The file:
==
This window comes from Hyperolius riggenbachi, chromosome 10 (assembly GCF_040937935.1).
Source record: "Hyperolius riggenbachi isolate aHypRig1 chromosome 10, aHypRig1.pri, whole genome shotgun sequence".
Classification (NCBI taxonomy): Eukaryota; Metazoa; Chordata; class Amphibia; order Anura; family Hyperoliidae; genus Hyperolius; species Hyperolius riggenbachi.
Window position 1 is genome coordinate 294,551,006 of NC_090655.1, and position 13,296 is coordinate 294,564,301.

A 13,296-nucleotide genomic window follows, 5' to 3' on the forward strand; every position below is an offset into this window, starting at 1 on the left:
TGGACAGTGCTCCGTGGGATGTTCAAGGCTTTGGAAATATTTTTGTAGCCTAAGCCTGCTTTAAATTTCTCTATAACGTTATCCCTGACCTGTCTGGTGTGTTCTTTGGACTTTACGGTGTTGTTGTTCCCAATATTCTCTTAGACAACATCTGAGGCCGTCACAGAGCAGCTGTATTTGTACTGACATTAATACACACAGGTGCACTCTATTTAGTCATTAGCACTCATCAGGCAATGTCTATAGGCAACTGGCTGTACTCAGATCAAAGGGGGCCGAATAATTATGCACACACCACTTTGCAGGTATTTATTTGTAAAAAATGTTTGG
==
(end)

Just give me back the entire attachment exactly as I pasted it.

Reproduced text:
This window comes from Hyperolius riggenbachi, chromosome 10 (assembly GCF_040937935.1).
Source record: "Hyperolius riggenbachi isolate aHypRig1 chromosome 10, aHypRig1.pri, whole genome shotgun sequence".
Classification (NCBI taxonomy): Eukaryota; Metazoa; Chordata; class Amphibia; order Anura; family Hyperoliidae; genus Hyperolius; species Hyperolius riggenbachi.
Window position 1 is genome coordinate 294,551,006 of NC_090655.1, and position 13,296 is coordinate 294,564,301.

A 13,296-nucleotide genomic window follows, 5' to 3' on the forward strand; every position below is an offset into this window, starting at 1 on the left:
TGGACAGTGCTCCGTGGGATGTTCAAGGCTTTGGAAATATTTTTGTAGCCTAAGCCTGCTTTAAATTTCTCTATAACGTTATCCCTGACCTGTCTGGTGTGTTCTTTGGACTTTACGGTGTTGTTGTTCCCAATATTCTCTTAGACAACATCTGAGGCCGTCACAGAGCAGCTGTATTTGTACTGACATTAATACACACAGGTGCACTCTATTTAGTCATTAGCACTCATCAGGCAATGTCTATAGGCAACTGGCTGTACTCAGATCAAAGGGGGCCGAATAATTATGCACACACCACTTTGCAGGTATTTATTTGTAAAAAATGTTTGG